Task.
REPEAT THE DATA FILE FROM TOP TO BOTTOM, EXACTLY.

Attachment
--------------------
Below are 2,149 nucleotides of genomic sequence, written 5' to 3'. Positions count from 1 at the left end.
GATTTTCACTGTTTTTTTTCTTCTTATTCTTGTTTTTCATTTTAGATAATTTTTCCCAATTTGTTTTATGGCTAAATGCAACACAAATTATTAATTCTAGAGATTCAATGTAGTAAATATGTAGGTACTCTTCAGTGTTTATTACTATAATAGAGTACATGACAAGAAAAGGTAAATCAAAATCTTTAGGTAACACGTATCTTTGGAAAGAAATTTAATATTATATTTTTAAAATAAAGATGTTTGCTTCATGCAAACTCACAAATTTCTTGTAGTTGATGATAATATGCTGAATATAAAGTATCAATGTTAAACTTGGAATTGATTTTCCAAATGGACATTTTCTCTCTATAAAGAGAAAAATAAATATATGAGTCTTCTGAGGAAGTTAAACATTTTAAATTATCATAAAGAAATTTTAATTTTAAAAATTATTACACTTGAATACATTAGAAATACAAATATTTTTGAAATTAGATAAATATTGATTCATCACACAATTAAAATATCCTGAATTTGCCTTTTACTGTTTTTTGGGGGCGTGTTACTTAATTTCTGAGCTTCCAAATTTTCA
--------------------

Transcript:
Below are 2,149 nucleotides of genomic sequence, written 5' to 3'. Positions count from 1 at the left end.
GATTTTCACTGTTTTTTTTCTTCTTATTCTTGTTTTTCATTTTAGATAATTTTTCCCAATTTGTTTTATGGCTAAATGCAACACAAATTATTAATTCTAGAGATTCAATGTAGTAAATATGTAGGTACTCTTCAGTGTTTATTACTATAATAGAGTACATGACAAGAAAAGGTAAATCAAAATCTTTAGGTAACACGTATCTTTGGAAAGAAATTTAATATTATATTTTTAAAATAAAGATGTTTGCTTCATGCAAACTCACAAATTTCTTGTAGTTGATGATAATATGCTGAATATAAAGTATCAATGTTAAACTTGGAATTGATTTTCCAAATGGACATTTTCTCTCTATAAAGAGAAAAATAAATATATGAGTCTTCTGAGGAAGTTAAACATTTTAAATTATCATAAAGAAATTTTAATTTTAAAAATTATTACACTTGAATACATTAGAAATACAAATATTTTTGAAATTAGATAAATATTGATTCATCACACAATTAAAATATCCTGAATTTGCCTTTTACTGTTTTTTGGGGGCGTGTTACTTAATTTCTGAGCTTCCAAATTTTCA